Recently, in preparing the content for one of the chapters of the study guide I’m writing for my book, The God I Won’t Believe In: Facing Nine Common Barriers to Embracing Christianity, I came across this quote from Supreme Court Justice John Roberts.
Justice Roberts was asked to give the commencement speech for his son’s graduating class, but the speech he gave was different than the advice and platitudes commonly given at such events. Rather than wishing them good luck, he essentially told them that he wished they would experience hardship, because of the important things which can only be learned through these experiences.
Now the commencement speakers will typically also wish you good luck and extend good wishes to you. I will not do that, and I’ll tell you why.
From time to time in the years to come, I hope you will be treated unfairly, so that you will come to know the value of justice. I hope that you will suffer betrayal because that will teach you the importance of loyalty. Sorry to say, but I hope you will be lonely from time to time so that you don’t take friends for granted.
I wish you bad luck, again, from time to time so that you will be conscious of the role of chance in life and understand that your success is not completely deserved and that the failure of others is not completely deserved either. And when you lose, as you will from time to time,
I hope every now and then, your opponent will gloat over your failure. It is a way for you to understand the importance of sportsmanship. I hope you’ll be ignored so you know the importance of listening to others, and I hope you will have just enough pain to learn compassion.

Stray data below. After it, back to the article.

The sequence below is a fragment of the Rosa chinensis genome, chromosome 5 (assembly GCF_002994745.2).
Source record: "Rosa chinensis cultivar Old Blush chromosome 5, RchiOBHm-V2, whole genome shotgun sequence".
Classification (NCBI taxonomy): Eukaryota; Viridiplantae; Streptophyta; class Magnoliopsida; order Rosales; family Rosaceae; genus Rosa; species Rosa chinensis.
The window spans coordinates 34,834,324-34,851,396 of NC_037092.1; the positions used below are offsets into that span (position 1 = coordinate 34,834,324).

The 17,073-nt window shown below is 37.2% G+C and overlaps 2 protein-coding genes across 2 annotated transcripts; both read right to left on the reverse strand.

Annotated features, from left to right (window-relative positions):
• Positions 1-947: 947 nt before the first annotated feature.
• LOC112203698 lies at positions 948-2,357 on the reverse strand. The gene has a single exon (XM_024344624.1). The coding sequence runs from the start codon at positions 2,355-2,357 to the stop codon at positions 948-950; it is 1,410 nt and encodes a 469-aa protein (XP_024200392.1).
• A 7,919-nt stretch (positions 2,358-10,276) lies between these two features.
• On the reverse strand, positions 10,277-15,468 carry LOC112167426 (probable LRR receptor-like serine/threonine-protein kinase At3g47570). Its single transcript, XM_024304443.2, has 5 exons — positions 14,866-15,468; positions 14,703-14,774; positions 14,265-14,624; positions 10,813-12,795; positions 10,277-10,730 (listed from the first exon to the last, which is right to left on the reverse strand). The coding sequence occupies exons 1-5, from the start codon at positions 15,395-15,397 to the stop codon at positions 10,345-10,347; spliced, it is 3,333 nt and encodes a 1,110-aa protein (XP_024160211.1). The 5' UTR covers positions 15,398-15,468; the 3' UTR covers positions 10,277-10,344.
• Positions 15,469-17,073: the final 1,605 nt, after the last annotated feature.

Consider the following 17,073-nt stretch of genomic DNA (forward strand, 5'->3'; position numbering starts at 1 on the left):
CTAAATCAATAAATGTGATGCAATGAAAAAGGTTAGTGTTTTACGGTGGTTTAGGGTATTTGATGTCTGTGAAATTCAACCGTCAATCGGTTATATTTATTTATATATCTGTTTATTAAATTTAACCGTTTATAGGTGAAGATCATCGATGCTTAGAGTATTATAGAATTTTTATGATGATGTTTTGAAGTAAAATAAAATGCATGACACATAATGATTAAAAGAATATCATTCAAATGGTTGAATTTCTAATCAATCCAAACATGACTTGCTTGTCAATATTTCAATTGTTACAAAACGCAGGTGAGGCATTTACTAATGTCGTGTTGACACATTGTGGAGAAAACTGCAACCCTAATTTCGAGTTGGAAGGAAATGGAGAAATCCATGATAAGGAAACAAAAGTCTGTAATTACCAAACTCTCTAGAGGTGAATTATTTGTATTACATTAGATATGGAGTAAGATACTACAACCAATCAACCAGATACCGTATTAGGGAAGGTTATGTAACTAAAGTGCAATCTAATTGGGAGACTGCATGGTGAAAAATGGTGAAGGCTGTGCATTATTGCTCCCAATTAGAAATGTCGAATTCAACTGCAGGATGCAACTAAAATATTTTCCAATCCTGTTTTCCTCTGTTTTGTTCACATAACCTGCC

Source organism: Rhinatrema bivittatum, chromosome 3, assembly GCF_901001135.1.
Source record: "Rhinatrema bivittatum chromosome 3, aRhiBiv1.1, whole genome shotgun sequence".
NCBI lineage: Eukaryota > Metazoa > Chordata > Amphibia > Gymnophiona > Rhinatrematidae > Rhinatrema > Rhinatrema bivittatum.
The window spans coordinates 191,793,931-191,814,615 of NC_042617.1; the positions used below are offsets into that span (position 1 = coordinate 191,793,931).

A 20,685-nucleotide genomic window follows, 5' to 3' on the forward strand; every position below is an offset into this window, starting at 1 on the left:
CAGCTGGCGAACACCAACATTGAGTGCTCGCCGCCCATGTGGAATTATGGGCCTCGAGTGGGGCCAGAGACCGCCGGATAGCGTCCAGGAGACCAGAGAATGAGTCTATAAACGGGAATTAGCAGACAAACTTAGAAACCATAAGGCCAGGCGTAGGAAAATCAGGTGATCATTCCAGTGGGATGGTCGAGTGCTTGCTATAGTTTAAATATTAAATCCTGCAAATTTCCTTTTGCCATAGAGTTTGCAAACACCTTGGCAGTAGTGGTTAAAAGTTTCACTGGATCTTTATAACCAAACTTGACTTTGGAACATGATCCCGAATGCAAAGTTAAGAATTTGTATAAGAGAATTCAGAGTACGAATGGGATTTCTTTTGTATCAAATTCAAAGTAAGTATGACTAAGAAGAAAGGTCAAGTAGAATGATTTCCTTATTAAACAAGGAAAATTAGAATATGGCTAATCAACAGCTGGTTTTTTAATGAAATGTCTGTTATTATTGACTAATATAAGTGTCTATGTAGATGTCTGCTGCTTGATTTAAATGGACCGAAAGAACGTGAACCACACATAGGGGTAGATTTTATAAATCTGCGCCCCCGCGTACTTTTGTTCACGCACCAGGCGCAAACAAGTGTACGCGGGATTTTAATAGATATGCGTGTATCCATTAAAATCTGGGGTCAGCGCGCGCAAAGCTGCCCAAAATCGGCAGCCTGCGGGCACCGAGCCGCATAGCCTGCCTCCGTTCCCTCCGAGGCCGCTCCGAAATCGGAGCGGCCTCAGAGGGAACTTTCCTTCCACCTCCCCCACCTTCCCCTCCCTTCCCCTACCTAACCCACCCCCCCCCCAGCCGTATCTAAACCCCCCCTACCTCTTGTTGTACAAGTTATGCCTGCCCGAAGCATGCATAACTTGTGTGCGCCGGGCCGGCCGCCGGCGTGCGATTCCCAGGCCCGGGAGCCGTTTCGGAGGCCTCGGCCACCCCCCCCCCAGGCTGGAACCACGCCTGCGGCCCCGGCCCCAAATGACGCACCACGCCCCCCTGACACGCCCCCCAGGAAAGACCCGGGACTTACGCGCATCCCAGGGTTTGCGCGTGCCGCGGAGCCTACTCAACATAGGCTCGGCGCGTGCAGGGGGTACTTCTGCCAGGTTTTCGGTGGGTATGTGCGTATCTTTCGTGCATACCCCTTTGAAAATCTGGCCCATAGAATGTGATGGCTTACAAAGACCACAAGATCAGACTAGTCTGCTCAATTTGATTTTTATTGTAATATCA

Whether I wish these things or not, they’re going to happen. And whether you benefit from them or not will depend upon your ability to see the message in your misfortunes.
What John Roberts says here is true. Some of the most formative moments in my life have been as a result of experiencing pain and hurt from other people. Sometimes we develop our most deeply held convictions and values as a result of negative experiences.
In ministry, I know that some of the most important lessons I’ve learned have been from negative examples and experiences, which I then determined not to replicate or perpetuate.
Sometimes we learn to treat people well, as a result of being treating poorly and realizing that it isn’t right.
If we are able to turn those negative experiences into positive lessons, rather than becoming bitter, it can be something that helps us grow more into the image of Christ.
This is why James is able to say: “Count it all joy, my brothers, when you meet trials of various kinds, for you know that the testing of your faith produces steadfastness. And let steadfastness have its full effect, that you may be perfect and complete, lacking in nothing.” (James 1:2-4)
It’s why Paul is able to write that we, as Christians, rejoice not only in the hope of the glory of God, but we can also “rejoice in our sufferings, knowing that suffering produces endurance, and endurance produces character, and character produces hope, and hope does not put us to shame, because God’s love has been poured into our hearts through the Holy Spirit who has been given to us.” (Romans 5:3-5)
May the painful things we experience in this life be used by God to shape us more into the image of Christ, to the glory of God, and may it better equip us to show the compassion and love of Christ to others.